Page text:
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Thursday, September 6, 2012

Colors and Highlights

SPECIAL ANNOUNCEMENT: Free today and tomorrow

NEIGHBORS and MORE http://tinyurl.com/96bjqcm

Did you notice how you are immediately attracted to a bright colored display? Or how you smile at a little girl prettily dressed in pink? Or how your significant other’s head swivel right and left when a flashy blonde or redhead pass by?

Like many I’m sensitive to colors. Since my daughter was six I let her free to choose her clothe as long as she coordinated her colors. She’d often asked, “Is this sweater matching my blue pants?” and then add, “But I can’t find blue socks to go with it.”
My predilection for colors leads me to buy books simply because their covers appeal to me—Big mistake, I may regret later! Anyway, I don’t just like colors I use them a lot in my work. My critique partners can tell you that my manuscript is often decorated with highlights.
 
Yellow=newly revised, to be carefully checked;
Green=repetitious words or idea, needs rewrite;
Pink=sensorial, smells, noise, touch, I make sure I have enough in each chapter to grind the reader in the setting;
Blue= emotion

 The multiple pink, blue, yellow, purple post-it stuck on my desk around my computer attest to my need of colors to remember things. Even when I read on my Kindle, I hold my little pointer and highlight the lines, words, or paragraphs I particularly like or dislike, in case I need to refer to them later—not that I ever go back to look at them! But I have developed a compulsive habit to highlight.

 Do you ever use color while working?

My romantic suspense, NEIGHBORS and MORE, is FREE at  


So please grab a copy, enjoy it, and reward the author with a review.

Reviews are the daily bread of authors. They need them for moral sustenance.

10 comments:

  1. Mona, yum, another book by a great writer. And I'm getting ready for a few days vacation next week, just in time to enjoy your new release. your use of color markers makes me think you've benefitted from Margie Lawson's great workshops.

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  2. Hi caroline, I took Margie's workshops but I always loved to use colors.

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  3. Using too many colors confuses me. I do like to use different colors for fonts to make a point when I edit. I love blue-reds from hot pink to maroons. (true reds, too)

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  4. I find myself drawn to books with bright red in the covers but with editing, I usually use yellow - force of habit from my workplace I suspect.

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  5. Interesting post, Mona. I sometimes use colored Post It's on a story board to make sure various narrative elements are well-represented.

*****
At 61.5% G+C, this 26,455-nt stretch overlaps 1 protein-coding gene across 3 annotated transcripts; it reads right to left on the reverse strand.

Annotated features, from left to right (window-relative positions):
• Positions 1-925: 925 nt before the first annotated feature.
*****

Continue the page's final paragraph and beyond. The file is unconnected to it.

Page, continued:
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  6. Hi Mary, I have trouble seeing the colored fonts. But the highlights help me to see at a glance what's dominant and what's missing.

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  7. PL, a page that's too yellow screams EDIt for me. LOL

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  8. Hi Joan, I never learned to do a story board. Many authors told me it helps them brainstorm. Instead of a board, I do a spreadsheet with colors to brainstorm.

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  9. Me, too, Mona. I'm very sensitive to colors. Books covers must have appealing colors or I won't even pick it up. I think that's why the covers for ebooks are especially important--you can't pick up the book, but something must catch the eye of the reader. I regret that some authors-one I know--is omitting covers on their ebooks that have figures--only printing for the title and author. Even a children's book she did this.
    Horror stories and high suspense doesn't appeal to me,not just because of all the blood and gore, but because of the covers. I don't care for red, and a book in black and blood dripping off a knife or something similar, will just make me shudder.There are certain colors I don't like, don't wear, don't use in any way.
    Notepads I use those small colored one--I always pick out the pink and blue and lavendar ones.
    Pens--I love blue ink, purple ink, and black of course.
    post its--I always choose the hot pink.
    Good topic. I will Tweet, etc.!

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  10. Mona, I never used colors before but it's a great idea. I just might have to work them into my editing routines.

    Smiles
    Steph

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